parametrize_from_file.error_or(*expected, globals=None, param='error', mock_factory=<class 'unittest.mock.MagicMock'>)

Return a schema function that will expect to be given either an error or the specified set of expected values.

  • expected (str) – Any test parameters that must be specified when an exception is not expected. These parameters will be replaced with mocks when an exception is expected.

  • globals (dict) – The global variables to use when building the error context manager, e.g. for evaluating the exception type. This can be any kind of mapping, including Namespace.

  • param (str) – The name of the test parameter specifying the expected exception.

  • mock_factory (Callable) – A no-argument callable that can be used to create mock expected values when an exception is expected.

The purpose of this schema is to make it easier to test functions that can raise exceptions. Towards this end, this schema understands two sets of parameters: one that defines an expected outcome when no exceptions are expected, and another that defines an expected exception. These parameter sets are mutually exclusive: you cannot specify both at once.

By default, exceptions are specified using the error parameter. (The name of this parameter can be changed via the param argument.) If this parameter is found, it will be processed by Namespace.error. That means: (i) it should match the format expected by that method and (ii) it will be converted into a context manager that can be used to detect whether the expected exception was in fact raised. All of the expected keys will be added to the output dictionary, and will be set to MagicMock objects. These mocks are pretty good at standing in for other objects, so if you need to do some mild processing on the expected values before performing the actual test, it will often just work. When it doesn’t, the error parameter will be truthy if an exception is expected and falsey otherwise, so you can use that information to skip this kind of processing as necessary.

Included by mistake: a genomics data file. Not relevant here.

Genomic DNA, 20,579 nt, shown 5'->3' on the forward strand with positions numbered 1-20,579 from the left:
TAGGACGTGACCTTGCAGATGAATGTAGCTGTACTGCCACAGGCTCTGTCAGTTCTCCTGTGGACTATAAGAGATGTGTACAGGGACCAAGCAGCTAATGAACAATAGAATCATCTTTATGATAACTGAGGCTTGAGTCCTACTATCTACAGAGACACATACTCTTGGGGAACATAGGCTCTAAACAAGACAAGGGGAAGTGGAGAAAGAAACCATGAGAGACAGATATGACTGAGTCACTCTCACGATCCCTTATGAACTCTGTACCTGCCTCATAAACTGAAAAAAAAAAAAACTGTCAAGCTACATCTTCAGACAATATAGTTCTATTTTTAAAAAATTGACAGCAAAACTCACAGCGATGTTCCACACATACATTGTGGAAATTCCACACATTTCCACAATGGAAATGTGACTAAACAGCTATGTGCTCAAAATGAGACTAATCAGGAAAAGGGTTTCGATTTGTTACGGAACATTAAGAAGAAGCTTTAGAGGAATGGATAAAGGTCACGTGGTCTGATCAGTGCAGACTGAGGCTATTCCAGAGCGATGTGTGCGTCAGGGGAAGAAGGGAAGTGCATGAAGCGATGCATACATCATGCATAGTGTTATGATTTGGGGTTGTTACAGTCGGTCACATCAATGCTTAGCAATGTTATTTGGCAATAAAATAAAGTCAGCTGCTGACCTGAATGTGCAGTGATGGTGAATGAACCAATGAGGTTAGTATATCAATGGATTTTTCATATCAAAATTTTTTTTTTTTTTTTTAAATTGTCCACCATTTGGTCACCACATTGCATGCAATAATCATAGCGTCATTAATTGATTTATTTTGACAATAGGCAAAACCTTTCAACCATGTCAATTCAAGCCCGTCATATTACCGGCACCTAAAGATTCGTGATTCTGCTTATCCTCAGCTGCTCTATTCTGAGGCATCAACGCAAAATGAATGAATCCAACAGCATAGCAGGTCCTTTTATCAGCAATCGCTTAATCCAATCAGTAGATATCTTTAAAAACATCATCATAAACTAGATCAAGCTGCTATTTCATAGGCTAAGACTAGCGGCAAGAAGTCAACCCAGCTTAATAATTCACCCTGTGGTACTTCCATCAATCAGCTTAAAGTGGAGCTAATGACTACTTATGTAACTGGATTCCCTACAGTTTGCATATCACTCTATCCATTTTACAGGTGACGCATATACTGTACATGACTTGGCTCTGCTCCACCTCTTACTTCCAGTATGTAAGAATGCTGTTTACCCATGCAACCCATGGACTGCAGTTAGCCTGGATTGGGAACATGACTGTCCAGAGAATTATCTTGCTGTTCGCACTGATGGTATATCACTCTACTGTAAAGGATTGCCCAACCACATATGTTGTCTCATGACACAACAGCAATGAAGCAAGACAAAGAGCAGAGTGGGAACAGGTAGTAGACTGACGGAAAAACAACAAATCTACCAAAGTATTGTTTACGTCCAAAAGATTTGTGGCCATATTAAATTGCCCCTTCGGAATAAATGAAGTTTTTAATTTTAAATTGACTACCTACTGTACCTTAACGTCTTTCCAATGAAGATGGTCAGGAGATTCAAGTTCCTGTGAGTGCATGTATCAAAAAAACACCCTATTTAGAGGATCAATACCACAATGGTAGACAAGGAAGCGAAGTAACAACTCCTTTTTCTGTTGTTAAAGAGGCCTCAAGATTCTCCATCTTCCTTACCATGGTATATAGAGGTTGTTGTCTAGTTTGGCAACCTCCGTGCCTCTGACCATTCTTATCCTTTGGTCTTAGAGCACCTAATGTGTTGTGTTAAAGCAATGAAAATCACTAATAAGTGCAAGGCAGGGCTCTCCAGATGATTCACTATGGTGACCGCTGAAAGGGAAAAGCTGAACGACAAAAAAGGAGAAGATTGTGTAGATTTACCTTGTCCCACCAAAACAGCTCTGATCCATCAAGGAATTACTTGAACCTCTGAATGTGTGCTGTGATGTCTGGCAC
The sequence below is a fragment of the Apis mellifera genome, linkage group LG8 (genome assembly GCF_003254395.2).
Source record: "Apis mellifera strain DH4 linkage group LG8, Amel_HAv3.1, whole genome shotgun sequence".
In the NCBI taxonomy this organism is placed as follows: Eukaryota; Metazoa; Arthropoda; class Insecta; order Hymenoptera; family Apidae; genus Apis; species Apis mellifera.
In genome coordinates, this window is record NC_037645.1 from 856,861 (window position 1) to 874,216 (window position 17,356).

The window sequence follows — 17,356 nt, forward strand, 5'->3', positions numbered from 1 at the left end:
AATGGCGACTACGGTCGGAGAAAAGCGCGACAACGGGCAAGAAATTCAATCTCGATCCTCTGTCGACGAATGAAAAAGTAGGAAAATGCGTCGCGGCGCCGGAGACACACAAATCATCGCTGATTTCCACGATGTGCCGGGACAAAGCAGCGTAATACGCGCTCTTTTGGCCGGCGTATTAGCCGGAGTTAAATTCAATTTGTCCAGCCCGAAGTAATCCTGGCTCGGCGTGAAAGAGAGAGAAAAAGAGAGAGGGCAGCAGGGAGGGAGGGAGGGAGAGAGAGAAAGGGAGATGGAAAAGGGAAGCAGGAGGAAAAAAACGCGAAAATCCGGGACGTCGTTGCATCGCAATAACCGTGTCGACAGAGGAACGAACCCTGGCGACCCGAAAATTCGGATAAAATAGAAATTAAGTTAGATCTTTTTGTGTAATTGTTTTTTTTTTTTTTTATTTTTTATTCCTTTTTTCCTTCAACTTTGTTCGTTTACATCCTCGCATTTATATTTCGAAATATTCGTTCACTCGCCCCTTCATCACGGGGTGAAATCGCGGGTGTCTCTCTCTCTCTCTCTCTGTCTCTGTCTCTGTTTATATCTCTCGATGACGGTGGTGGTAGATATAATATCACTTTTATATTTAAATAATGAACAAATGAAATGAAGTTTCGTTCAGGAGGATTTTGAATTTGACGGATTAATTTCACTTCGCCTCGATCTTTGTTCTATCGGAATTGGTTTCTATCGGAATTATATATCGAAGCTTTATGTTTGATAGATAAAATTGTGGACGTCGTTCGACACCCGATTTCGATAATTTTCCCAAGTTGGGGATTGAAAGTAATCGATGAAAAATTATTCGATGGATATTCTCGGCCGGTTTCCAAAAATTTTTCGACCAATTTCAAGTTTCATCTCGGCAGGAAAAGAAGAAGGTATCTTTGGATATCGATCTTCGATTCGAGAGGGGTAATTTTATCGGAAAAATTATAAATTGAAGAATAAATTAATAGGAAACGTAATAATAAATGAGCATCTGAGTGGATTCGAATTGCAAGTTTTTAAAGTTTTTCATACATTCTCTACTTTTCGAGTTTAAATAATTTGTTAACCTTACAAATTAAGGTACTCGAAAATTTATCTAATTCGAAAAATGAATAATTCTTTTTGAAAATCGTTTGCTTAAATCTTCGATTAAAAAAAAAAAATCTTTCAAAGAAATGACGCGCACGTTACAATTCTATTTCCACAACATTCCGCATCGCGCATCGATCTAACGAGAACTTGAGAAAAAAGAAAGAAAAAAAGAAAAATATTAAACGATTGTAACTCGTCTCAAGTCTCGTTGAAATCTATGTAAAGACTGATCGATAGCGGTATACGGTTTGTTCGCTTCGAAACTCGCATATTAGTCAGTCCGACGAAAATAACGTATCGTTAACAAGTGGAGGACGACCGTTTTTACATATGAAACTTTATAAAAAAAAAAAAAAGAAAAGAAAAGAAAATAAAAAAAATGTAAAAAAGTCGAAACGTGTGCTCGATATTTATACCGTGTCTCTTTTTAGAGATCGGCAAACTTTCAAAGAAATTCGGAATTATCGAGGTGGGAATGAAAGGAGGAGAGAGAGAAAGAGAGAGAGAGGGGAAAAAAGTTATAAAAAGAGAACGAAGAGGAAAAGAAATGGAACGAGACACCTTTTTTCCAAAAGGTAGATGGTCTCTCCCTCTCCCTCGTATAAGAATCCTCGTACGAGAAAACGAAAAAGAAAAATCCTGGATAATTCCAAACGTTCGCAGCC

If the error parameter is not given, the resulting output will contain an error key set to a no-op context manager. All of the expected keys will be passed through unchanged.

For more information, see the Exceptions tutorial.


This example is somewhat contrived, but it shows how to easily test a function that raises a custom exception for certain inputs.

>>> from parametrize_from_file import Namespace, error_or
>>> class DontGreet(Exception):
...     pass
>>> def greet(name):
...     if name == 'Bob':
...         raise DontGreet(name)
...     return f"Hello, {name}!"
>>> with_greet = Namespace(globals())
>>> schema = with_greet.error_or('expected')
>>> p1 = schema({
...         'given': 'Alice',
...         'expected': 'Hello, Alice!',
... })
>>> with p1['error']:
...    assert greet(p1['given']) == p1['expected']
>>> p2 = schema({
...         'given': 'Bob',
...         'error': {
...             'type': 'DontGreet',
...             'message': 'Bob',
...         },
... })
>>> with p2['error']:
...    assert greet(p2['given']) == p2['expected']

Note that the with block is the exact same for both assertions, even though one tests for an error and the other doesn’t. This is what makes error_or() useful for writing parametrized tests.